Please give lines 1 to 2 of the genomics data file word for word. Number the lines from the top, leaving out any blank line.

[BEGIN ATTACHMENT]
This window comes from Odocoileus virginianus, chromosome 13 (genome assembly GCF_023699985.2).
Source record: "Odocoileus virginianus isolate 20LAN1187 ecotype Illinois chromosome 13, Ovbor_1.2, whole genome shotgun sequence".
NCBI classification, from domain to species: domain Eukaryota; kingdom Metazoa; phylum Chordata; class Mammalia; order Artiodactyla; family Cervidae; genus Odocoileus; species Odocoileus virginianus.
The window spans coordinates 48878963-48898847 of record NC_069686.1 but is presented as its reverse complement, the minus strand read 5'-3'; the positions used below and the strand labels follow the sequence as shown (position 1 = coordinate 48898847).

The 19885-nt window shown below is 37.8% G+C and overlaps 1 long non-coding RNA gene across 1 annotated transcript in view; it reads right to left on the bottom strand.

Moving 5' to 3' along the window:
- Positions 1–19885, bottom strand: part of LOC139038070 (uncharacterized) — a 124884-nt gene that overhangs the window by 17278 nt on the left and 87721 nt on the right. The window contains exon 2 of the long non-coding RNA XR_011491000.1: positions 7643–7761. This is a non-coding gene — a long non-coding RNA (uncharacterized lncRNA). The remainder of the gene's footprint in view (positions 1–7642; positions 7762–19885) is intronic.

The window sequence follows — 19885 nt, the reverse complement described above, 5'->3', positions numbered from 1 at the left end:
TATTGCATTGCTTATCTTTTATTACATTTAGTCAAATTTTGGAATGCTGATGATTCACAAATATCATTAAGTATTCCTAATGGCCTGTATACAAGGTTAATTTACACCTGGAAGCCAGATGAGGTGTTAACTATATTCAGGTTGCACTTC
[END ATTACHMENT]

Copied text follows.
This window comes from Odocoileus virginianus, chromosome 13 (genome assembly GCF_023699985.2).
Source record: "Odocoileus virginianus isolate 20LAN1187 ecotype Illinois chromosome 13, Ovbor_1.2, whole genome shotgun sequence".